High court draws line on stiff drug sentences Md. judges restricted in toughening penalties

November 17, 1998|By Andrea F. Siegel | Andrea F. Siegel,SUN STAFF

A divided Court of Appeals ruled yesterday that a judge may not give a repeat drug dealer a doubly harsh sentence on a single charge -- making part of the sentence mandatory without parole, then doubling the sentence under a different law.

Instead, judges must pick one way of toughening the penalty.

The 4-3 decision by the state's highest court undercuts moves by prosecutors seeking to take advantage of every means allowable to stiffen penalties for repeat drug dealers.

"In the future it will be up to the prosecutor to choose how to seek these mandatory minimum and enhanced penalties," said Celia Anderson Davis, assistant attorney general.

The ruling leaves intact other strong penalties. It does not touch a provision allowing doubled and no-parole sentences for drug kingpins. It also does not stop prosecutors from asking judges to double one sentence, and to exclude parole for another in cases where separate drug charges are brought against one person.

"This case will affect a lot of cases," said assistant public defender Julia Doyle Bernhardt. "It is a pretty broad statement. It affects anyone with a prior conviction" for manufacturing or distributing drugs.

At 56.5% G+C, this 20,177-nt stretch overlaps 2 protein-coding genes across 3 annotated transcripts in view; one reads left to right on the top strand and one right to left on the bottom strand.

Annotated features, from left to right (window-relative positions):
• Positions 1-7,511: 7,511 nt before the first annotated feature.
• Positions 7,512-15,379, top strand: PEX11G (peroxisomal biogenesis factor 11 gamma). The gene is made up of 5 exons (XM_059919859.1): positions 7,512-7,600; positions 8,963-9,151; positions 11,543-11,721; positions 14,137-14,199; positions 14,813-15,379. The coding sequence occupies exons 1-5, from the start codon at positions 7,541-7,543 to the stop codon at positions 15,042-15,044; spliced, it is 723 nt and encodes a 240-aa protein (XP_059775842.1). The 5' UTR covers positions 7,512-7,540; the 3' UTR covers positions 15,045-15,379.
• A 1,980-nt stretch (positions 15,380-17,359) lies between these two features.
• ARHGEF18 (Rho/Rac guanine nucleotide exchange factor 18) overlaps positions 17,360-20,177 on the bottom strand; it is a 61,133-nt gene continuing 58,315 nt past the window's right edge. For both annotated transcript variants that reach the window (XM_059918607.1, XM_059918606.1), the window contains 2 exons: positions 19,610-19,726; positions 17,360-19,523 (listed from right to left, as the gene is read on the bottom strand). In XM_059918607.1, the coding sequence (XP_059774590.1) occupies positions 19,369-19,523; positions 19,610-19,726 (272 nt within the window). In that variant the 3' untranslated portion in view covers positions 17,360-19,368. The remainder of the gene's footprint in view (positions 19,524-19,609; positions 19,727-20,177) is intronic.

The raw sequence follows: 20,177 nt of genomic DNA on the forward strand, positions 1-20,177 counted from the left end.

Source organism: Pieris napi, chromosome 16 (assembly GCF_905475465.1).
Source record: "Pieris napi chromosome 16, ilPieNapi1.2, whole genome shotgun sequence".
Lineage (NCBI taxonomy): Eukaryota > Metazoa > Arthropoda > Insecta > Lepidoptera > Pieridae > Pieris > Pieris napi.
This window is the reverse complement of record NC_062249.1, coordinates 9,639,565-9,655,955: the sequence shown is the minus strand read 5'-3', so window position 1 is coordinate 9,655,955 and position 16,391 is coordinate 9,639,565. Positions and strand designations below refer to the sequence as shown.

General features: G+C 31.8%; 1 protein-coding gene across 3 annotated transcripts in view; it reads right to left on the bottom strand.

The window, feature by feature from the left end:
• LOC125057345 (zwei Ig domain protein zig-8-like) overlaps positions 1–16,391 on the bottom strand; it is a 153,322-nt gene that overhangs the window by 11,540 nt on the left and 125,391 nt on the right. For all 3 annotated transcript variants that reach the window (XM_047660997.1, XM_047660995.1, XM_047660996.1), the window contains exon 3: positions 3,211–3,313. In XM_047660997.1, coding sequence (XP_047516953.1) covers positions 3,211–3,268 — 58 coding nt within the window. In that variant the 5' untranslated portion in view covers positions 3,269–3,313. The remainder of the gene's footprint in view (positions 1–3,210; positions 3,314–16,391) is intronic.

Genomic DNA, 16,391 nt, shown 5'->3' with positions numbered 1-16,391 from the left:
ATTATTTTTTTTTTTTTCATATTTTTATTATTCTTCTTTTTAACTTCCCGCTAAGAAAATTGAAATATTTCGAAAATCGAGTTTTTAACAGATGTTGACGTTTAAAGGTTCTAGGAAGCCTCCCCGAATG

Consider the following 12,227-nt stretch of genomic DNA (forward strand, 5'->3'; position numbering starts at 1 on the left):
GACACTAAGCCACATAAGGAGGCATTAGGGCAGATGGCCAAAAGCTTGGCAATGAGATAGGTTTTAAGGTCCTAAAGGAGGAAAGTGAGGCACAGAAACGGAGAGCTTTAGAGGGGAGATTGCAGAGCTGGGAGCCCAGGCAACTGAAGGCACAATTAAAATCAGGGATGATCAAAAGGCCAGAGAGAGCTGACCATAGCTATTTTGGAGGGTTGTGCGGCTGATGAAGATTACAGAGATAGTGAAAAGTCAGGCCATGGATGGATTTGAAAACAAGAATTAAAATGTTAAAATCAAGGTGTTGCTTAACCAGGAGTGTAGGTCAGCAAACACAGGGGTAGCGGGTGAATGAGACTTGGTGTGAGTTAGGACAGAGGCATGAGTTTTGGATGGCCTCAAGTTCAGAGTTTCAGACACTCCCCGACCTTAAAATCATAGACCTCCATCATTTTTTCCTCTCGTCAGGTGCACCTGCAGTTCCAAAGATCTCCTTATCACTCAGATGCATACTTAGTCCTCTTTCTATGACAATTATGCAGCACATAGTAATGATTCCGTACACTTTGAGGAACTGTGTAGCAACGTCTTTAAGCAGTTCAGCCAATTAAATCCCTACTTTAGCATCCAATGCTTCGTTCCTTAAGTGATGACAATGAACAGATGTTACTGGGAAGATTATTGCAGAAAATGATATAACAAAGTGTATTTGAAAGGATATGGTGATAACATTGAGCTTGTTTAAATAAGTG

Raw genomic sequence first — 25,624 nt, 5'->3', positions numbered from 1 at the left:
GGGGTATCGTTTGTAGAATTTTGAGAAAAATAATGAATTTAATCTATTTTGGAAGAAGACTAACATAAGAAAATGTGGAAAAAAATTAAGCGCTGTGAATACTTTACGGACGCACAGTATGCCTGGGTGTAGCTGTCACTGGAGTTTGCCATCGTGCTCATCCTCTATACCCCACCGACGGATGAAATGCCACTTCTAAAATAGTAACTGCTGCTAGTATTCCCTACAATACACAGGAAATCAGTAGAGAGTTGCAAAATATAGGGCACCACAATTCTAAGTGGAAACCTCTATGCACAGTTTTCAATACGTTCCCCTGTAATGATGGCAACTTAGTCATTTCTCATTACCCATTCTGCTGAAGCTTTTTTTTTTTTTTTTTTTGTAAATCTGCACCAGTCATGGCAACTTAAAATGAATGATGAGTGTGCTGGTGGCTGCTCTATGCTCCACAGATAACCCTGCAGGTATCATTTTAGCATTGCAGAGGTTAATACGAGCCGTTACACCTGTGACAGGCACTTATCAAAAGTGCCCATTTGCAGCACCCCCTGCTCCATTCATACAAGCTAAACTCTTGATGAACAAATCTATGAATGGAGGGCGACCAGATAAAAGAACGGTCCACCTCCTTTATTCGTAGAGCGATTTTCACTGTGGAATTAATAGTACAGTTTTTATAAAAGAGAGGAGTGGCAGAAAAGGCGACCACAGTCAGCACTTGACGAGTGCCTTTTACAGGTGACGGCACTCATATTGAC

Yesterday's ruling will reduce by at least eight years the sentence of a Pennsylvania man who was convicted in 1996 by a Kent County Circuit Court jury.

In 1997, Judge J. Frederick Price sentenced Ade Yemi Scott, 27, to 57 years in prison for possession of 80 grams of crack cocaine with intent to distribute and related charges. At issue is the first 28 years of the sentence.

The law allows for a term of up to 20 years in prison, with some of that mandatory. Another law al- lows a judge to double prison sentences for repeat offenders, and Scott had three prior drug convictions. Price doubled the 14-year maximum sentence recommended in state guidelines to 28 years and said the first five years should be served without parole.

The Court of Special Appeals agreed a year ago. Scott challenged that.

Four judges of the state's highest court -- Chief Judge Robert M. Bell and Judges John C. Eldridge, Howard S. Chasanow and Dale R. Cathell -- said a judge may go with only one sentencing arrangement. They relied heavily on a 1997 opinion in which the top court ruled that one sentence may not be toughened in two ways when both methods are based on the same facts.

Yesterday's decision extended that to cover stiffer sentences based on different aspects of the case, Scott's past drug convictions and the volume of the drugs found on him, more than 50 grams of crack.

Because the law specifically allowed judges to enhance sentences twice for drug kingpins and was silent on other types of drug convictions, the majority reasoned that the law was too ambiguous to apply in all cases.

Judge Irma S. Raker, joined in dissent by Judges Lawrence F. Rodowsky and Alan M. Wilner, said that was illogical.

Pub Date: 11/17/98

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